Lecture 16
Hashing
Hash table and hash function design
Hash functions for integers and strings
Collision resolution strategies: linear probing, double hashing, random hashing, separate chaining
Hash table cost functions
Reading: Weiss Ch. 5
Finding data fast
Hashing
Probability of collisions
Average total number of collisions
Hashtable collisions and the "birthday paradox"
The birthday collision "paradox"
Making hashing work
Hash table size
Hash functions: desiderata
Hash functions for integers: H(K) = K mod M
Hash functions for integers: random functions
Hash functions for strings
String hash function #1
String hash function #2
String hash function #2: Java code
String hash function #3
Hash functions in other contexts
Using a hash function
Collision resolution strategies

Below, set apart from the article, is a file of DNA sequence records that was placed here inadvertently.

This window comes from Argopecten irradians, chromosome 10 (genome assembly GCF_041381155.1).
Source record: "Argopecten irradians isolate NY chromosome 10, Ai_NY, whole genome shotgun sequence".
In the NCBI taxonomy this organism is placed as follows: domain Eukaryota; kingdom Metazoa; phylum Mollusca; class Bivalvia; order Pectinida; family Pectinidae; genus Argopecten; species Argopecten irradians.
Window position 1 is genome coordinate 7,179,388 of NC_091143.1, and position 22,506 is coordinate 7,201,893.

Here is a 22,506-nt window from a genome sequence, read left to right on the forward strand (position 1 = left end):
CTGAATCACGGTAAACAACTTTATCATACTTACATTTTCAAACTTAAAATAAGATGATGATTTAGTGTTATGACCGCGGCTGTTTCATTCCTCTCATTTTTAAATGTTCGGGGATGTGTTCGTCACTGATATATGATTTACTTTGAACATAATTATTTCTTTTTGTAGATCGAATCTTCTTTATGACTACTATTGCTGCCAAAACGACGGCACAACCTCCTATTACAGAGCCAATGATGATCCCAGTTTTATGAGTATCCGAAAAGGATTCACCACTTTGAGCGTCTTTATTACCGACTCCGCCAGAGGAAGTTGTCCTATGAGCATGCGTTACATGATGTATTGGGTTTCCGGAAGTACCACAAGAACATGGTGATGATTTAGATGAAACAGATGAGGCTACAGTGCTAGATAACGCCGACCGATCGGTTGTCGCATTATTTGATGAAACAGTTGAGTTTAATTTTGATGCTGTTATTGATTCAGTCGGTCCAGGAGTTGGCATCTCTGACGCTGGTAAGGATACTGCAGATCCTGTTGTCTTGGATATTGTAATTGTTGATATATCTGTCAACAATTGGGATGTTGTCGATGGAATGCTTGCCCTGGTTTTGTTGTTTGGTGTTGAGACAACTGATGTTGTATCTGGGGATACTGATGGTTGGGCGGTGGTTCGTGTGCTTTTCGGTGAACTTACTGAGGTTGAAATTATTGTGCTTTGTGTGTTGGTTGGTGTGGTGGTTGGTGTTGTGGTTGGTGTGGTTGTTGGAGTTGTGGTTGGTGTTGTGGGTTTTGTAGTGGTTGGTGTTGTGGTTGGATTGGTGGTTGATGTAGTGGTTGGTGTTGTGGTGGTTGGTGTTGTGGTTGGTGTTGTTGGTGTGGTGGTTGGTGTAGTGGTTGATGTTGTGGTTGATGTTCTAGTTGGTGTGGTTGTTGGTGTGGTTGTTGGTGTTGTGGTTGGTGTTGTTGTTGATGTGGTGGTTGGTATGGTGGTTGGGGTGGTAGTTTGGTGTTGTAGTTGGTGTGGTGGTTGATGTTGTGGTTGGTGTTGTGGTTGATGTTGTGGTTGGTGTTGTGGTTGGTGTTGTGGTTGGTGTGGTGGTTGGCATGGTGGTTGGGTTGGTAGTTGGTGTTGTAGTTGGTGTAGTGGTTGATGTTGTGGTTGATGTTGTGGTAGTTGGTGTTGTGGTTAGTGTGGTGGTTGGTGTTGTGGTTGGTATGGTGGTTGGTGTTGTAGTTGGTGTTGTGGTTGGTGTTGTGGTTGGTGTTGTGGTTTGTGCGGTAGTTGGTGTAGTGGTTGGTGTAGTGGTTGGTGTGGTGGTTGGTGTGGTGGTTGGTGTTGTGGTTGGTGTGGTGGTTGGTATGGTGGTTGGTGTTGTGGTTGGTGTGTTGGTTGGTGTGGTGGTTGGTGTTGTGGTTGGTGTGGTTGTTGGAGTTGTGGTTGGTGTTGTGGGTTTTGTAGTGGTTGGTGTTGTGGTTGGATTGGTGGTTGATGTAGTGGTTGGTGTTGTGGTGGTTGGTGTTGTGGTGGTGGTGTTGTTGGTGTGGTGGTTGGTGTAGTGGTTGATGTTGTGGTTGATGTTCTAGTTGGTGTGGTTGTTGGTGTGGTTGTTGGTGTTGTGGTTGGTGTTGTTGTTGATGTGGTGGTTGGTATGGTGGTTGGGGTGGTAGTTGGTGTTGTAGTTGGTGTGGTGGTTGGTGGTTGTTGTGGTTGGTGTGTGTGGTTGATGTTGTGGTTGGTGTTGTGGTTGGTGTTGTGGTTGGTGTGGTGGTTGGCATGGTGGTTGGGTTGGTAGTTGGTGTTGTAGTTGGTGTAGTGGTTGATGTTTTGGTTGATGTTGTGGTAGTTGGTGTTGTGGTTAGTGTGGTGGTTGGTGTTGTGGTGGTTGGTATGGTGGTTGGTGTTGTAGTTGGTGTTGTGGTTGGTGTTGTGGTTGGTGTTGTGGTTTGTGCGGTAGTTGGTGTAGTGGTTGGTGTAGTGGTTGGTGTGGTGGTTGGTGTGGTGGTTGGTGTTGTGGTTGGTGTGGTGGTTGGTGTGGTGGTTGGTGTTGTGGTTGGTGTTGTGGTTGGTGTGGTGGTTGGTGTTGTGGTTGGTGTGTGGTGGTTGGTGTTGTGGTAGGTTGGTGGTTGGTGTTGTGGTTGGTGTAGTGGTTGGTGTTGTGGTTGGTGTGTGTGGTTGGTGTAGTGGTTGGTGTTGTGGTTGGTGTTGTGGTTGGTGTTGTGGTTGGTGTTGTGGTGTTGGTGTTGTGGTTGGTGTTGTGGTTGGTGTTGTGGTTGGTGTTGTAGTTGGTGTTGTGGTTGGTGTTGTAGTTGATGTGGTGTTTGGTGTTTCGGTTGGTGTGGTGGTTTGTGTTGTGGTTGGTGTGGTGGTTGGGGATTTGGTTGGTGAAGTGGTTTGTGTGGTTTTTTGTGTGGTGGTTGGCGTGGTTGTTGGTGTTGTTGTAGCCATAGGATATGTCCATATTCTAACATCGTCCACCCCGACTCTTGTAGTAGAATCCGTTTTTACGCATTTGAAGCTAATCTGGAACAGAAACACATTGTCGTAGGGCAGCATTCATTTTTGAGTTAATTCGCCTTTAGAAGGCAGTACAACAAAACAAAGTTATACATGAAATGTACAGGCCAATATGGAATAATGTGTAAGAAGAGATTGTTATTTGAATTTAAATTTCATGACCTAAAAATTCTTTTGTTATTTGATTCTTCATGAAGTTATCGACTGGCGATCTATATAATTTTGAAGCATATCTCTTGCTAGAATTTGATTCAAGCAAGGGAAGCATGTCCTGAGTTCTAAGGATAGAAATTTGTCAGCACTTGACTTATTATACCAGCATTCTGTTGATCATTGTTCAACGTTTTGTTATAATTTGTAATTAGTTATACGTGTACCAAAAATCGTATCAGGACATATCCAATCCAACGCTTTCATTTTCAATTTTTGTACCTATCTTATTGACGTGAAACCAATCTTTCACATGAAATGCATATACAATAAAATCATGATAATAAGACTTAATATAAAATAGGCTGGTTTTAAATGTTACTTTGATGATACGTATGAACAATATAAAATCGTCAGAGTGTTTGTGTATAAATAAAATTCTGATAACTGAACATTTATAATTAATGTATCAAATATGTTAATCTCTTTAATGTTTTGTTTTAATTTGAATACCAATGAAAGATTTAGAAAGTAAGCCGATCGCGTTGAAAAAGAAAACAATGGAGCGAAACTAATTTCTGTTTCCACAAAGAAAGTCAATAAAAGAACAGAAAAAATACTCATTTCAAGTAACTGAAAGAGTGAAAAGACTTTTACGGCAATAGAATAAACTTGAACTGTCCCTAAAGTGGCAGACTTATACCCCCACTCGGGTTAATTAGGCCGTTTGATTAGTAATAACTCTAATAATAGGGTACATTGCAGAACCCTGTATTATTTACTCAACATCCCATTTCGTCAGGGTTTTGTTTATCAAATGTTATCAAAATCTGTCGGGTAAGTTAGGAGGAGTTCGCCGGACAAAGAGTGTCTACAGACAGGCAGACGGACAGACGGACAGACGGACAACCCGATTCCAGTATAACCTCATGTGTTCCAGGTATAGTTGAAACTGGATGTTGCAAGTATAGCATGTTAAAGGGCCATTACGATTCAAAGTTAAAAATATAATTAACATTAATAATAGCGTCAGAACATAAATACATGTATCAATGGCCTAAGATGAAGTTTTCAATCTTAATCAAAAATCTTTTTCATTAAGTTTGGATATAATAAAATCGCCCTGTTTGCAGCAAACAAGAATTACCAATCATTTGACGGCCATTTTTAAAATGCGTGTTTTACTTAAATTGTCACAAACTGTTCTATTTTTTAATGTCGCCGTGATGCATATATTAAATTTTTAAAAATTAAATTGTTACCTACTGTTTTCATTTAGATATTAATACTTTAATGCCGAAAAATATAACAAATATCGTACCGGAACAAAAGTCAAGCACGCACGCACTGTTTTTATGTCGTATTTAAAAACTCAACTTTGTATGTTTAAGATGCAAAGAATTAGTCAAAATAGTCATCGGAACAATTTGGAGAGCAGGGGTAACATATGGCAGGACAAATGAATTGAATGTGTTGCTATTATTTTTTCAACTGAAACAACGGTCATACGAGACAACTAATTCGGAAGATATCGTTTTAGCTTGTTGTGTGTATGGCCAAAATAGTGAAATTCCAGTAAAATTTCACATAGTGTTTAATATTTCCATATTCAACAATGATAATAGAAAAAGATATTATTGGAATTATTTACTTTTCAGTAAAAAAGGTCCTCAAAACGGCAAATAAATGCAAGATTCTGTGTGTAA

Linear probing: inserting a key
Linear probing, an example
Linear probing: searching for a key
Double hashing
Random hashing
Open addressing vs. separate chaining
Analysis of open-addressing hashing
Average case unsuccessful find / insertion cost
Average case successful find cost
Separate chaining: basic algorithms
Separate chaining, an example
M = 7, H(K) = K mod M
insert these keys 701, 145, 217, 19, 13, 749
in this table, using separate chaining:
Analysis of separate-chaining hashing
Average case costs with separate chaining
Dictionary data types
Dictionary as ADT
Implementing the Dictionary ADT
Hashtables vs. balanced search trees
Hashtables vs. balanced search trees, cont’d
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